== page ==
"Mr President, the regulation of tissue engineering products is both a necessity and an inevitability in the present era of rapid biotechnological advances. Such advances offer a potential cure for hitherto incurable diseases. But, as on many occasions in the past, one of the main obstacles to medical progress is not scientific limitations, but pseudo-ethical dogma born out of religious misunderstandings of God’s real wishes for mankind. Such misconceptions have sadly changed very little since the Dark Ages’ comprehension of the physical world. Accordingly, in these legislative discussions, we have again heard heated ethical disagreements and calls for the prohibition of anything to do with human embryonic stem cells, hybrid chimeras and payment for human tissue. I ask you, colleagues, what is ethically wrong in using an animal ovary into which human genetic material is inserted in order to produce a certain human chemical and save someone’s life? What is ethically wrong with a unique human tissue being obtained from a donor in return for payment in order to use it in the treatment of a child’s cancer? After all, what is less ethical: to use embryonic stem cells or hybrid chimeras and to allow payment, or to let a child to die?"@et5
"Arvoisa puhemies, kudosteknologiatuotteita koskeva asetus on sekä tarpeellinen että välttämätön nykyisellä bioteknologian nopean kehityksen aikakaudella. Tämä kehitys tuo mukanaan potentiaalisia hoitoja sairauksiin, joita ei ole aiemmin voitu hoitaa. Kuten usein aiemminkin, suurimpia esteitä lääketieteen kehityksessä eivät ole tieteelliset rajoitteet vaan muka eettiset dogmit, joita syntyy, kun uskontoon vedoten ymmärretään väärin se, mitä Jumala todella toivoo ihmiskunnalta. Nämä harhakäsitykset ovat ikävä kyllä muuttuneet hyvin vähän siitä, miten pimeällä keskiajalla fyysinen maailma ymmärrettiin. Olemme näiden lainsäädäntökeskustelujen aikana saaneet näin ollen jälleen todistaa kiihkeitä eettisiä kiistoja ja kuulla vaatimuksia siitä, että kaikki, mikä liittyy ihmisalkioiden kantasoluihin, hybridikimairoihin ja ihmiskudosten luovuttamiseen maksua vastaan, olisi kiellettävä. Hyvät kollegat, kysyn teiltä, mikä on eettisesti väärin siinä, että eläinten munasarjoja käytetään siihen, että niihin istutetaan ihmisten perintöainesta tiettyjen ihmisperäisten kemikaalien tuottamiseksi ja ihmishengen pelastamiseksi? Mikä on eettisesti väärin siinä, että ainutlaatuista ihmiskudosta otetaan luovuttajalta maksua vastaan, jotta tätä kudosta voidaan käyttää lapsen syövän hoitamisessa? Mikä on loppujen lopuksi vähemmän eettistä: se, että käytämme alkioiden kantasoluja tai hybridikimairoja ja sallimme luovuttamisen maksua vastaan, vai se, että annamme lapsen kuolla?"@fi7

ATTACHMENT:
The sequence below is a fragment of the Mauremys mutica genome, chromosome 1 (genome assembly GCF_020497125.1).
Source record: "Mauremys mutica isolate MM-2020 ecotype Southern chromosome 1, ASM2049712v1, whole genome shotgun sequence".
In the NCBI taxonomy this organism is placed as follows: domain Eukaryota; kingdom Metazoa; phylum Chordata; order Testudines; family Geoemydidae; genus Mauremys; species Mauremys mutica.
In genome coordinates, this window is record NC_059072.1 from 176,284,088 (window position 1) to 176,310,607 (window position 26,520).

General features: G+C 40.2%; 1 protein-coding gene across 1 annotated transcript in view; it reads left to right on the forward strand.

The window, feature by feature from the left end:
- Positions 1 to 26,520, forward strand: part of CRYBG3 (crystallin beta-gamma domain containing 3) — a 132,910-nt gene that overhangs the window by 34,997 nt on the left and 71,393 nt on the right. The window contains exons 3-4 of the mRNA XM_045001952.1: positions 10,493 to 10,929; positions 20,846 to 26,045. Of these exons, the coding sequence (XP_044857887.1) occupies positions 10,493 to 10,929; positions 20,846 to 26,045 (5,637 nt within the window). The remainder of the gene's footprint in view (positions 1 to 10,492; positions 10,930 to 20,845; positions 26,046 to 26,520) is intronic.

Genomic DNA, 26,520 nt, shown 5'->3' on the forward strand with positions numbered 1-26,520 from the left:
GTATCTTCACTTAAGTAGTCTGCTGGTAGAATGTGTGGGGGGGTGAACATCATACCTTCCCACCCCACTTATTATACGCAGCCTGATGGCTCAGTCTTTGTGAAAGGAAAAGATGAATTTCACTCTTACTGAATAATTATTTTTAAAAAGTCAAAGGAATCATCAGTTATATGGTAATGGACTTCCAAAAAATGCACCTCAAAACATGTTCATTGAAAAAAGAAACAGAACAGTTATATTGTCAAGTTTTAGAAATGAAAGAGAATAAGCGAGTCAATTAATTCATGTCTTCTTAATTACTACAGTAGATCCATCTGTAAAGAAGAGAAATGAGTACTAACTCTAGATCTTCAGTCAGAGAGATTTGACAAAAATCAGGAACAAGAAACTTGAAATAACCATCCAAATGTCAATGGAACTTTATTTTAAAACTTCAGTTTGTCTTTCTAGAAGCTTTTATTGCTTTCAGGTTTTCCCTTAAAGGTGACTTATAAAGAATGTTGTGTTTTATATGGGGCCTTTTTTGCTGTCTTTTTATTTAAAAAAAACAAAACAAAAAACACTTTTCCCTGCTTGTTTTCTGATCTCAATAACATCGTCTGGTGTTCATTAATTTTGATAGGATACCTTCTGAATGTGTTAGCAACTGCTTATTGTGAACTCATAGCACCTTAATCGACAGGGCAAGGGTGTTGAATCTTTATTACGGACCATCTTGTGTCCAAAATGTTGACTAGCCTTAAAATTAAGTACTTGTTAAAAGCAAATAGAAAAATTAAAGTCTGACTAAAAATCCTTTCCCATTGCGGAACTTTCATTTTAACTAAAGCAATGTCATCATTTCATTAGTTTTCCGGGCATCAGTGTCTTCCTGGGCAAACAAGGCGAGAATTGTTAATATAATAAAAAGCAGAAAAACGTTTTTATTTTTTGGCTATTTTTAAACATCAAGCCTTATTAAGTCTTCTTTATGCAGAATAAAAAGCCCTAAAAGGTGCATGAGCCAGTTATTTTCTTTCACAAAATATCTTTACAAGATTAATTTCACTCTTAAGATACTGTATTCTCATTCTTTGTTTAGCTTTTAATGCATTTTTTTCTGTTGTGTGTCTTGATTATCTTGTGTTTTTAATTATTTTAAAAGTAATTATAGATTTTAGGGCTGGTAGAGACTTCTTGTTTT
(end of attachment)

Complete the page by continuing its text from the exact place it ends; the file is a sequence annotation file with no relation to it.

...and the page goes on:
"Monsieur le Président, règlementer les produits de l’ingénierie tissulaire est à la fois nécessaire et inévitable en cette époque d’avancées biotechnologiques rapides. Ces progrès offrent un traitement potentiel pour des maladies jusqu’ici incurables. Mais, comme c’est arrivé souvent dans le passé, l’un des principaux obstacles au progrès médical n’est pas les limites de la science, mais le dogme pseudo éthique né de malentendus religieux sur les réelles volontés de Dieu concernant l’humanité. Ces conceptions erronées ont malheureusement très peu changé depuis l’interprétation moyen-âgeuse du monde physique. En conséquence, au cours de ces discussions législatives, nous avons à nouveau entendu des protestations éthiques enflammées et des appels à l’interdiction de tout ce qui touche aux cellules souches embryonnaires humaines, aux chimères hybrides et au paiement pour des tissus humains. Dites-moi, chers collègues, ce qu’il y a de contraire à l’éthique dans le fait d’utiliser un ovaire animal dans lequel on insère du matériel génétique humain pour produire une certaine substance chimique humaine et sauver ainsi une vie humaine? Qu’y a-t-il de contraire à l’éthique dans le fait d’obtenir un tissu humain unique auprès d’un donneur en échange d’un paiement et de l’utiliser pour traiter un enfant atteint d’un cancer? Après tout, qu’est-ce qui est moins éthique: utiliser des cellules souches embryonnaires ou des chimères hybrides et autoriser leur paiement, ou laisser mourir un enfant?"@fr8